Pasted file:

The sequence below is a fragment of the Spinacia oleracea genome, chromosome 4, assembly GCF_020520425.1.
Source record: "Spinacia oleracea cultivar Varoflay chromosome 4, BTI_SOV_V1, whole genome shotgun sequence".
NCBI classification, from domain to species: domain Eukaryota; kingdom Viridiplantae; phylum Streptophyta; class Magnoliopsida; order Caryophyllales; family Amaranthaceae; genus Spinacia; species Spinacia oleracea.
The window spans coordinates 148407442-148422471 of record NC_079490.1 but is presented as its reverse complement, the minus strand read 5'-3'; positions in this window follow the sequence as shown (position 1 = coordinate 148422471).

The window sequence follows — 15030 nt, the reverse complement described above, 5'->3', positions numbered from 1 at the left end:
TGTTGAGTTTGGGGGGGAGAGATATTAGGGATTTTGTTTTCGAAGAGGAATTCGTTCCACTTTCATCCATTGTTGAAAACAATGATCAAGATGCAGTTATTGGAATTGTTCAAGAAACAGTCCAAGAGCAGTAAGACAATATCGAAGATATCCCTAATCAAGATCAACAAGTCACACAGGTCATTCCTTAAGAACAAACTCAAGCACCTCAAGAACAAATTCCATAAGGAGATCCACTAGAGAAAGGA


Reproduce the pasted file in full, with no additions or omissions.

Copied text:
The sequence below is a fragment of the Spinacia oleracea genome, chromosome 4, assembly GCF_020520425.1.
Source record: "Spinacia oleracea cultivar Varoflay chromosome 4, BTI_SOV_V1, whole genome shotgun sequence".
NCBI classification, from domain to species: domain Eukaryota; kingdom Viridiplantae; phylum Streptophyta; class Magnoliopsida; order Caryophyllales; family Amaranthaceae; genus Spinacia; species Spinacia oleracea.
The window spans coordinates 148407442-148422471 of record NC_079490.1 but is presented as its reverse complement, the minus strand read 5'-3'; positions in this window follow the sequence as shown (position 1 = coordinate 148422471).

The window sequence follows — 15030 nt, the reverse complement described above, 5'->3', positions numbered from 1 at the left end:
TGTTGAGTTTGGGGGGGAGAGATATTAGGGATTTTGTTTTCGAAGAGGAATTCGTTCCACTTTCATCCATTGTTGAAAACAATGATCAAGATGCAGTTATTGGAATTGTTCAAGAAACAGTCCAAGAGCAGTAAGACAATATCGAAGATATCCCTAATCAAGATCAACAAGTCACACAGGTCATTCCTTAAGAACAAACTCAAGCACCTCAAGAACAAATTCCATAAGGAGATCCACTAGAGAAAGGA